Andrzej Duda and the New European Right

Polish President Andrzej Duda attends a meeting with local residents following his victory in a presidential election in Odrzywol, Poland July 13, 2020. (Marcin Kucewicz/Agencja Gazeta via Reuters)
Last week, the arch-conservative Polish president clung on to power. His brand of populist nationalism could reshape the European Right.

When future president Ronald Reagan and Republican fusionists built an anti-Soviet coalition in the 1960s, they brought together a panoply of libertarians and traditionalists who did not share much philosophically. Ever since, conservative intellectuals and political leaders have debated the coherence of fusionism — or lack thereof.

In Europe, meanwhile, right-wing movements have long suffered from a wider and more deep-rooted split. On one side, moderate conservatives who generally support free markets, defend free trade and the European Union, care very little about upholding traditions, and stand ready to intervene abroad in the name of human rights. On the other, nationalists who espouse quasi-socialist economic policies, oppose immigration, reject the European Union, criticize unregulated international trade, and insist on the necessity to preserve national identities. In appearance, these two political tribes disagree on almost everything. When nationalists argue in favor of military-service programs, moderates respond that such proposals would compromise civil liberties. When nationalists claim that a strong welfare state helps traditional families, moderates answer that the invisible hand is more than capable of handling the health-care sector. As for foreign affairs, while moderates see every challenge to the liberal world order as an existential threat, nationalists celebrate the collapse of transnational cooperation with unbridled enthusiasm. From Islam and education to abortion and immigration, the list of their disagreements goes on and on.

This opposition is primarily philosophical. In many ways, the mainstream European Right emerged as a by-product of the Enlightenment. Embracing a classical-liberal approach to the state and its function, moderates refuse to champion a well-defined vision of virtue; instead, they limit government intervention so as to accommodate clashing worldviews, value systems, and religious beliefs. French conservatives such as former President Nicolas Sarkozy, for example, celebrate the symbolic legacy of the French Revolution — they might deplore the violent excesses of the Reign of Terror, but they certainly agree with the modernist message that 1789 wanted to convey. At heart, the politics of modern European conservatism are procedural, not substantive. What matters most is the preservation of what John Stuart Mill called the “marketplace of ideas,” the shared use of reason, the protection of public order, and the stability of the social contract. At heart, the centrist Right wants to “conserve” only the structures established by our predecessors, not their way of life.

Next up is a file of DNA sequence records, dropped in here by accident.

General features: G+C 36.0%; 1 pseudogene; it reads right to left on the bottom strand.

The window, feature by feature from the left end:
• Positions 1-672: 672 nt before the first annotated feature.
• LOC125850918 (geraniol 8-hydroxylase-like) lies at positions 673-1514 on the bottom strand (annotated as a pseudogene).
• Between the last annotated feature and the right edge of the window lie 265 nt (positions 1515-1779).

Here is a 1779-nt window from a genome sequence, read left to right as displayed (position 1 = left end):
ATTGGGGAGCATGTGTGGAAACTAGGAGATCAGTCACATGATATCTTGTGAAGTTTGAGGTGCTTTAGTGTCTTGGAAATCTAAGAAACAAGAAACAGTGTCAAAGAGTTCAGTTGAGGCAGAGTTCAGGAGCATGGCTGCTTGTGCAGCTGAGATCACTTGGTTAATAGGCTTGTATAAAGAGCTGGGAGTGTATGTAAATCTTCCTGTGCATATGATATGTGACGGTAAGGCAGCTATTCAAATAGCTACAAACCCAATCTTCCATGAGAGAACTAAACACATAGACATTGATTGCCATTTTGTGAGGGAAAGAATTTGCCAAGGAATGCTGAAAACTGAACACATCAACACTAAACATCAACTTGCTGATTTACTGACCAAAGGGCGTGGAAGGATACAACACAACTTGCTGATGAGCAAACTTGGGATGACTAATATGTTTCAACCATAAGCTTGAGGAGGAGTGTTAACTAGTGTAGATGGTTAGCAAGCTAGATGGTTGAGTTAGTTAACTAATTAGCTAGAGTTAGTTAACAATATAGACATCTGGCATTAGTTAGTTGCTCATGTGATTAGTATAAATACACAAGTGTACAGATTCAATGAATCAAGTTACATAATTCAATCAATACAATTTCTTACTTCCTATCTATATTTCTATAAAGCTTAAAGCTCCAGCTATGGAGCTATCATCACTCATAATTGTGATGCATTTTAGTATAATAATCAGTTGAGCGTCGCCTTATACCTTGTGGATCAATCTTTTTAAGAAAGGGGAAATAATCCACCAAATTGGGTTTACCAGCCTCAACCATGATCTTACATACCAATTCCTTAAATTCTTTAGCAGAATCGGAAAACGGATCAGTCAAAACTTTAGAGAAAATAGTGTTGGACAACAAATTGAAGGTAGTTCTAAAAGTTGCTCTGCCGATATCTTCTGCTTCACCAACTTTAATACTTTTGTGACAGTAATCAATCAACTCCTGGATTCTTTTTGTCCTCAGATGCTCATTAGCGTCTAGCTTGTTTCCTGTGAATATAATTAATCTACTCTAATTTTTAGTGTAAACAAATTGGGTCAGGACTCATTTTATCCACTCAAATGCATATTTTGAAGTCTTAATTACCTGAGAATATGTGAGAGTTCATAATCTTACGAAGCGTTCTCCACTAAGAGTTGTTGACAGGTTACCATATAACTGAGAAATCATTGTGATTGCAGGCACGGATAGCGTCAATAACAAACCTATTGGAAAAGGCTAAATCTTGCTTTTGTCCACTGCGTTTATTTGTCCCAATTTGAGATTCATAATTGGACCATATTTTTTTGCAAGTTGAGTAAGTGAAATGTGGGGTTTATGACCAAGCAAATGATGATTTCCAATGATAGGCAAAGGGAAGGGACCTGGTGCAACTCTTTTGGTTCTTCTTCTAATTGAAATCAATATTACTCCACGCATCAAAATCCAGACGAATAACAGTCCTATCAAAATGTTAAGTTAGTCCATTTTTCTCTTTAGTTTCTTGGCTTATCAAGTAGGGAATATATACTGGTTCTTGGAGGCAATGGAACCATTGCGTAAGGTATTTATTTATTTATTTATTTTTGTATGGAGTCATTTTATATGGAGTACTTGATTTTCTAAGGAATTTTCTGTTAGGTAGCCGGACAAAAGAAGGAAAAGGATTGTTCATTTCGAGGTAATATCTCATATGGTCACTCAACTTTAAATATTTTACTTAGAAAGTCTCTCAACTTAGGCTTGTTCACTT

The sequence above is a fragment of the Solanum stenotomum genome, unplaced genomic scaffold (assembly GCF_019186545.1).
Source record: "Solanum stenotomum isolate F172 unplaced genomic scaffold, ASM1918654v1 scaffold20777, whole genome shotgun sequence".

European nationalists reject this classical-liberal project, which they view as a dishonest attempt to sell mild centrism masquerading as conservatism. Where moderates see the Enlightenment as the beginning of restraint on state power and freedom of speech, nationalists remember that Immanuel Kant and others invited their contemporaries to liberate themselves from the “lazy” and “immature” grip of religion. Like their progressive counterparts, populist right-wingers lament the Enlightenment’s careless insistence on “reason,” this panacea meant to deliver us from all prejudices — including, as Mary Wollstonecraft put it, the “servile grip” of traditions.

To this rationalist ethos, nationalists oppose deep-rooted feelings of belonging. Civilization is a necessary burden, one that we must shoulder with unrestrained pride and courage. Our filial duty to the past is absolute, and if upholding what Pericles called “the seal of our ancestors’ approval” means fighting what others might see as “progress,” then so be it. To the comfort of transnational institutions, nationalists prefer the risky path of sovereignty. Their conservatism is all-encompassing: We ought to preserve the permanence of culture, religious fervor, and institutions. Fundamentally procedural, mainstream European conservatives stand ready to compromise in the name of public cohesion. Populist nationalists, on the other hand, view politics as a zero-sum game in which every concession to the “decadent” Left brings us one step closer to Hayek’s “road to serfdom.”